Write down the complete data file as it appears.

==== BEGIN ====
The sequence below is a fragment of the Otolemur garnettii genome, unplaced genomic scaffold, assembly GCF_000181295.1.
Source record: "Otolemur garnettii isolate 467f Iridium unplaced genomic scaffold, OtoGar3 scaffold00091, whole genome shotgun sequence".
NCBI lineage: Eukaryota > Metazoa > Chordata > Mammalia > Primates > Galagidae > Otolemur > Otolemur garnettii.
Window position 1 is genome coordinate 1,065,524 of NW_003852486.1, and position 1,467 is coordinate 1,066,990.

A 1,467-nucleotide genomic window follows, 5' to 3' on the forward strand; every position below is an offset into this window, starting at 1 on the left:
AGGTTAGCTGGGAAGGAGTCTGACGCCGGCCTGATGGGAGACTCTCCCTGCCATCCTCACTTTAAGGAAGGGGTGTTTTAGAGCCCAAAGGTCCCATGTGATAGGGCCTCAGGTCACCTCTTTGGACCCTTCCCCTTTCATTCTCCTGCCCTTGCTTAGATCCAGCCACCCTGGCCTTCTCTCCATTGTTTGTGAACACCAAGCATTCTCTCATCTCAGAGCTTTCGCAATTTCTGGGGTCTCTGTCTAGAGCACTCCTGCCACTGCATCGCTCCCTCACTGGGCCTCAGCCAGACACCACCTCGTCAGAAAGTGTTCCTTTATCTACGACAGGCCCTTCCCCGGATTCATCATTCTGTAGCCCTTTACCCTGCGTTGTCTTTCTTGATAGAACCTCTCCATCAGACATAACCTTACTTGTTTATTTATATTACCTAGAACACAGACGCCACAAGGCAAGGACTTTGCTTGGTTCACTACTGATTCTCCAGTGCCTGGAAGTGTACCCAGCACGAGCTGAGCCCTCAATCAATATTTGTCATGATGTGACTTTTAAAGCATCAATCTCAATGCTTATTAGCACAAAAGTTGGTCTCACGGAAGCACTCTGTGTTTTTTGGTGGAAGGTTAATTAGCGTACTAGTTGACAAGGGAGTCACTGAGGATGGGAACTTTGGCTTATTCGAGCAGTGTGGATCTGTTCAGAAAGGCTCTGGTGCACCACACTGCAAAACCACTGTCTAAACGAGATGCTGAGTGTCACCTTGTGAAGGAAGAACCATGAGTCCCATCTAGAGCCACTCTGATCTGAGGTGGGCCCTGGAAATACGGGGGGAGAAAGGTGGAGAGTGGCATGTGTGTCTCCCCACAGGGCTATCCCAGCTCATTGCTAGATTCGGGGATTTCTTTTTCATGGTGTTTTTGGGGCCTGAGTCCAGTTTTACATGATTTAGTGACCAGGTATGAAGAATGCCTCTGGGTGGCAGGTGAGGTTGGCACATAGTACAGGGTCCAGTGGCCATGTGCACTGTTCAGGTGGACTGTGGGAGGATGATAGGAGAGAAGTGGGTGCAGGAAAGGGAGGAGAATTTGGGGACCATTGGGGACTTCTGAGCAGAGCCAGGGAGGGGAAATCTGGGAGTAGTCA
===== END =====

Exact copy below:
The sequence below is a fragment of the Otolemur garnettii genome, unplaced genomic scaffold, assembly GCF_000181295.1.
Source record: "Otolemur garnettii isolate 467f Iridium unplaced genomic scaffold, OtoGar3 scaffold00091, whole genome shotgun sequence".
NCBI lineage: Eukaryota > Metazoa > Chordata > Mammalia > Primates > Galagidae > Otolemur > Otolemur garnettii.
Window position 1 is genome coordinate 1,065,524 of NW_003852486.1, and position 1,467 is coordinate 1,066,990.

A 1,467-nucleotide genomic window follows, 5' to 3' on the forward strand; every position below is an offset into this window, starting at 1 on the left:
AGGTTAGCTGGGAAGGAGTCTGACGCCGGCCTGATGGGAGACTCTCCCTGCCATCCTCACTTTAAGGAAGGGGTGTTTTAGAGCCCAAAGGTCCCATGTGATAGGGCCTCAGGTCACCTCTTTGGACCCTTCCCCTTTCATTCTCCTGCCCTTGCTTAGATCCAGCCACCCTGGCCTTCTCTCCATTGTTTGTGAACACCAAGCATTCTCTCATCTCAGAGCTTTCGCAATTTCTGGGGTCTCTGTCTAGAGCACTCCTGCCACTGCATCGCTCCCTCACTGGGCCTCAGCCAGACACCACCTCGTCAGAAAGTGTTCCTTTATCTACGACAGGCCCTTCCCCGGATTCATCATTCTGTAGCCCTTTACCCTGCGTTGTCTTTCTTGATAGAACCTCTCCATCAGACATAACCTTACTTGTTTATTTATATTACCTAGAACACAGACGCCACAAGGCAAGGACTTTGCTTGGTTCACTACTGATTCTCCAGTGCCTGGAAGTGTACCCAGCACGAGCTGAGCCCTCAATCAATATTTGTCATGATGTGACTTTTAAAGCATCAATCTCAATGCTTATTAGCACAAAAGTTGGTCTCACGGAAGCACTCTGTGTTTTTTGGTGGAAGGTTAATTAGCGTACTAGTTGACAAGGGAGTCACTGAGGATGGGAACTTTGGCTTATTCGAGCAGTGTGGATCTGTTCAGAAAGGCTCTGGTGCACCACACTGCAAAACCACTGTCTAAACGAGATGCTGAGTGTCACCTTGTGAAGGAAGAACCATGAGTCCCATCTAGAGCCACTCTGATCTGAGGTGGGCCCTGGAAATACGGGGGGAGAAAGGTGGAGAGTGGCATGTGTGTCTCCCCACAGGGCTATCCCAGCTCATTGCTAGATTCGGGGATTTCTTTTTCATGGTGTTTTTGGGGCCTGAGTCCAGTTTTACATGATTTAGTGACCAGGTATGAAGAATGCCTCTGGGTGGCAGGTGAGGTTGGCACATAGTACAGGGTCCAGTGGCCATGTGCACTGTTCAGGTGGACTGTGGGAGGATGATAGGAGAGAAGTGGGTGCAGGAAAGGGAGGAGAATTTGGGGACCATTGGGGACTTCTGAGCAGAGCCAGGGAGGGGAAATCTGGGAGTAGTCA